A survey of how implementations of Windows Runtime events deal with errors

Raymond Chen

There are three commonly-seen implementations of Windows Runtime events (one of which with four variants), and they deal with errors differently.

Class Disconnect
errors
Behavior for other errors
RPC_E_DISCONNECTED RPC_S_SERVER_UNAVAILABLE RPC_E_SERVER_DIED RPC_E_SERVER_DIED_DNE JSCRIPT_E_CANTEXECUTE
WRL::EventSource<
FireAll>
    Ignore errors.
WRL::EventSource<
StopOnFirstError>
    Stop on first handler to return an error and return that error.
WRL::EventSource<
ReportUnhandled-
OnFirstError-
WithWin8Quirk>
For Win8 apps: Ignore errors.
Otherwise: Stop on first handler to return an error. Raise the CoreApplication.Unhandled­Error­Detected event. If handled, then return S_OK, else return the original error.
WRL::EventSource<
StopOnFirstError-
WithWin8Quirk>
For Win8 apps: Ignore errors.
Otherwise: Stop on first handler to return an error and return that error.
C++/CX event     Ignore errors.
winrt::event     Ignore errors.

The code for WRL::Event­Source is in wrl/event.h. The code for C++/CX event is in vccorlib.h, where it is called Platform::Event­Source. And the code for C++/WinRT winrt::event is in winrt/base.h. I built the above table by reading the code. (You can do it too.)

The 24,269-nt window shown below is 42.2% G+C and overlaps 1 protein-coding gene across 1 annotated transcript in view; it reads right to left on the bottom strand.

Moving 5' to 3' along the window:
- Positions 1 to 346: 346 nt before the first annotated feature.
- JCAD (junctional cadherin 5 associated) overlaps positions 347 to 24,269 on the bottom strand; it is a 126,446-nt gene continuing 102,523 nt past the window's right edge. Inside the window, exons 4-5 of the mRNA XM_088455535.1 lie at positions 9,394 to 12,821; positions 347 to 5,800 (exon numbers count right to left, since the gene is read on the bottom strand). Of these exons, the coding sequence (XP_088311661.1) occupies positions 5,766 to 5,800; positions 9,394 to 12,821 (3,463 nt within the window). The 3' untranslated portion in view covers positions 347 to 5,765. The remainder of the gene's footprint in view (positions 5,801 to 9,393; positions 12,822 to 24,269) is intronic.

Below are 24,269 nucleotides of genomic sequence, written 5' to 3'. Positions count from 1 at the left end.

For WRL, the default for Event­Source is Fire­All for third-party code, and Report­Unhandled­On­First­Error­With­Win8­Quirk for Windows operating system code.

In all cases, a handler that returns one of the recognized Disconnect error codes is removed as an event handler and therefore will not receive any future events. (However, it will not be considered an error to decide whether or not to stop calling further handlers.) To avoid accidentally propagating one of these secret error codes out of your event handler, wrap your event handler in a trycatch (...) or mark your event handlers as noexcept.

In fact, given that different event sources deal with errors differently, you probably should simply avoid returning errors from your event handler. Wrap the event handler in a trycatch (...) so you can decide what to do in case of an error, or mark the event handler as noexcept to say that all errors are fatal to the application.